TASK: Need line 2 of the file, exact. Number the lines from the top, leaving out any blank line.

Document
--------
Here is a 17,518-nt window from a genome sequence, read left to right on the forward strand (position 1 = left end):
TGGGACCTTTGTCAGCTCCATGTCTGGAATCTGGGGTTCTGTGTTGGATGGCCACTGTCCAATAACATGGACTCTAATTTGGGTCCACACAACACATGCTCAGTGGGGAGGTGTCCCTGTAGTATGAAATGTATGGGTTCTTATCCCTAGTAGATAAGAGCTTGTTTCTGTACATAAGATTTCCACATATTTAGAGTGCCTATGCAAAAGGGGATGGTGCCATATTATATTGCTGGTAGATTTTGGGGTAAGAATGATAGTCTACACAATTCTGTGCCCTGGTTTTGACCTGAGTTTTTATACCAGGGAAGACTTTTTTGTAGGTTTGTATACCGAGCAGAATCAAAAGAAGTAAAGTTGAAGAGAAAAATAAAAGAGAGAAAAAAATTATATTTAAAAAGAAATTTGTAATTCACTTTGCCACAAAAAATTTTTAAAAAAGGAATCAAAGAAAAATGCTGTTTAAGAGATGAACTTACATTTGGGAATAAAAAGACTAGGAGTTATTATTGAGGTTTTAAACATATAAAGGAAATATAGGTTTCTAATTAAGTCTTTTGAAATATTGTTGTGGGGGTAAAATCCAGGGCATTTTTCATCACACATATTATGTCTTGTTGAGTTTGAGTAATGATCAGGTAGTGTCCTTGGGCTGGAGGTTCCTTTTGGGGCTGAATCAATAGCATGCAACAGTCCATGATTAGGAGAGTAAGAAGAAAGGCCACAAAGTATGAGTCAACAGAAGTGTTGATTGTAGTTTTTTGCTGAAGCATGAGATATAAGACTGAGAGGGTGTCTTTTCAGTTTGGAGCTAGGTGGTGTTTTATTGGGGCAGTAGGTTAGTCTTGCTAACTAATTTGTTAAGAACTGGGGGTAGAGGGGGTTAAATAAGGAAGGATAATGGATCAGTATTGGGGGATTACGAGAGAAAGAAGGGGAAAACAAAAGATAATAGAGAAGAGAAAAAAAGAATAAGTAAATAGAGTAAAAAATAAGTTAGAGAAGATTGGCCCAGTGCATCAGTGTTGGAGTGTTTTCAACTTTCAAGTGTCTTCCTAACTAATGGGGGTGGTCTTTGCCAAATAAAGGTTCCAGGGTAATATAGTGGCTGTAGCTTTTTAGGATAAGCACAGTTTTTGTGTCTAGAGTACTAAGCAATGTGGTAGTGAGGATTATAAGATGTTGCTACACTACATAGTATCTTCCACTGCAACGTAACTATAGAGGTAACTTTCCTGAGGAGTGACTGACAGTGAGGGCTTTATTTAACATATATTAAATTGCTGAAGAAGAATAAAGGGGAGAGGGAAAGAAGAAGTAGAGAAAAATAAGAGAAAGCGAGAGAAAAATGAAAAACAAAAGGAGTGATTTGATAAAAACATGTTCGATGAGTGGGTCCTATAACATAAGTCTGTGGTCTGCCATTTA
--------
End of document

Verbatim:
TGGGACCTTTGTCAGCTCCATGTCTGGAATCTGGGGTTCTGTGTTGGATGGCCACTGTCCAATAACATGGACTCTAATTTGGGTCCACACAACACATGCTCAGTGGGGAGGTGTCCCTGTAGTATGAAATGTATGGGTTCTTATCCCTAGTAGATAAGAGCTTGTTTCTGTACATAAGATTTCCACATATTTAGAGTGCCTATGCAAAAGGGGATGGTGCCATATTATATTGCTGGTAGATTTTGGGGTAAGAATGATAGTCTACACAATTCTGTGCCCTGGTTTTGACCTGAGTTTTTATACCAGGGAAGACTTTTTTGTAGGTTTGTATACCGAGCAGAATCAAAAGAAGTAAAGTTGAAGAGAAAAATAAAAGAGAGAAAAAAATTATATTTAAAAAGAAATTTGTAATTCACTTTGCCACAAAAAATTTTTAAAAAAGGAATCAAAGAAAAATGCTGTTTAAGAGATGAACTTACATTTGGGAATAAAAAGACTAGGAGTTATTATTGAGGTTTTAAACATATAAAGGAAATATAGGTTTCTAATTAAGTCTTTTGAAATATTGTTGTGGGGGTAAAATCCAGGGCATTTTTCATCACACATATTATGTCTTGTTGAGTTTGAGTAATGATCAGGTAGTGTCCTTGGGCTGGAGGTTCCTTTTGGGGCTGAATCAATAGCATGCAACAGTCCATGATTAGGAGAGTAAGAAGAAAGGCCACAAAGTATGAGTCAACAGAAGTGTTGATTGTAGTTTTTTGCTGAAGCATGAGATATAAGACTGAGAGGGTGTCTTTTCAGTTTGGAGCTAGGTGGTGTTTTATTGGGGCAGTAGGTTAGTCTTGCTAACTAATTTGTTAAGAACTGGGGGTAGAGGGGGTTAAATAAGGAAGGATAATGGATCAGTATTGGGGGATTACGAGAGAAAGAAGGGGAAAACAAAAGATAATAGAGAAGAGAAAAAAAGAATAAGTAAATAGAGTAAAAAATAAGTTAGAGAAGATTGGCCCAGTGCATCAGTGTTGGAGTGTTTTCAACTTTCAAGTGTCTTCCTAACTAATGGGGGTGGTCTTTGCCAAATAAAGGTTCCAGGGTAATATAGTGGCTGTAGCTTTTTAGGATAAGCACAGTTTTTGTGTCTAGAGTACTAAGCAATGTGGTAGTGAGGATTATAAGATGTTGCTACACTACATAGTATCTTCCACTGCAACGTAACTATAGAGGTAACTTTCCTGAGGAGTGACTGACAGTGAGGGCTTTATTTAACATATATTAAATTGCTGAAGAAGAATAAAGGGGAGAGGGAAAGAAGAAGTAGAGAAAAATAAGAGAAAGCGAGAGAAAAATGAAAAACAAAAGGAGTGATTTGATAAAAACATGTTCGATGAGTGGGTCCTATAACATAAGTCTGTGGTCTGCCATTTA